But when we start to view a text as a product as a “social process of communication between identifiable groups of people,” then it can’t be a document that can “testify to the state of American culture as a whole” (34). I don’t know. Can it? Let’s see. So say a guy in the barrio writes a story. Will it be evidence of how all of American culture affected him? Well, I guess the rich people of Kennebunkport won’t really have touched him—he may not even know who they are: they may not even know who he is or that his barrio exists. I guess this makes sense. So, what she says is true: “Its historical meaning and significance, then, are intimately bound up with the social and material context within which it appeared, was used, and was understood” (34).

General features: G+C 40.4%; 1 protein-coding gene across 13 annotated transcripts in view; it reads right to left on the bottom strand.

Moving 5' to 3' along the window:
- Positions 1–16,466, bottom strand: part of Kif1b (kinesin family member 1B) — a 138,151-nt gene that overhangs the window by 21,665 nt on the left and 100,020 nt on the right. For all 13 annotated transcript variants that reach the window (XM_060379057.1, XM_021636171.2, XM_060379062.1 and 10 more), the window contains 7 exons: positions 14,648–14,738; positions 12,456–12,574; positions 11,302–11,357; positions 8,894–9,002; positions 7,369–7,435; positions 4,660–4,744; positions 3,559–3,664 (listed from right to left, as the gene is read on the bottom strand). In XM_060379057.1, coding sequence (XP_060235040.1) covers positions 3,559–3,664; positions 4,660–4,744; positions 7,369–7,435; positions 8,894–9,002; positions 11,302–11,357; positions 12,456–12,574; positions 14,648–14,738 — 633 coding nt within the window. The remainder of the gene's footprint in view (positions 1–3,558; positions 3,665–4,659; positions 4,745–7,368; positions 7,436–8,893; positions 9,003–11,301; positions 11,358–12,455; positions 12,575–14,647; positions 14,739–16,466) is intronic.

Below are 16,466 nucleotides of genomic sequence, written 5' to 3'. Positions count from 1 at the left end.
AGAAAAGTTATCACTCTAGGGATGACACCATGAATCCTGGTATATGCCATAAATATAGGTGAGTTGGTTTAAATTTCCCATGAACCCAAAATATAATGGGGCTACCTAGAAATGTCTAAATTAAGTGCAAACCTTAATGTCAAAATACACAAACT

Radway cites the methodological suggestions of Murray Murphey, who says that “the principal goal of any cultural historian is the formulation of an answer to the question, ‘Why is it as it is?’ where ‘it’ refers to some sort of data pertaining to the past but surviving to the present” (34).

A little later Radway takes up Stanley Fish’s consideration of the reader-response argument, saying that she thinks that since Fish says he no longer thinks of “communication as a simple process of transmission and reception,” he, “in effect [is] no longer a reader response critic” (37). She believes he is more of a semiotician, since he “conceives of the text instead as a collection of material signifiers (37).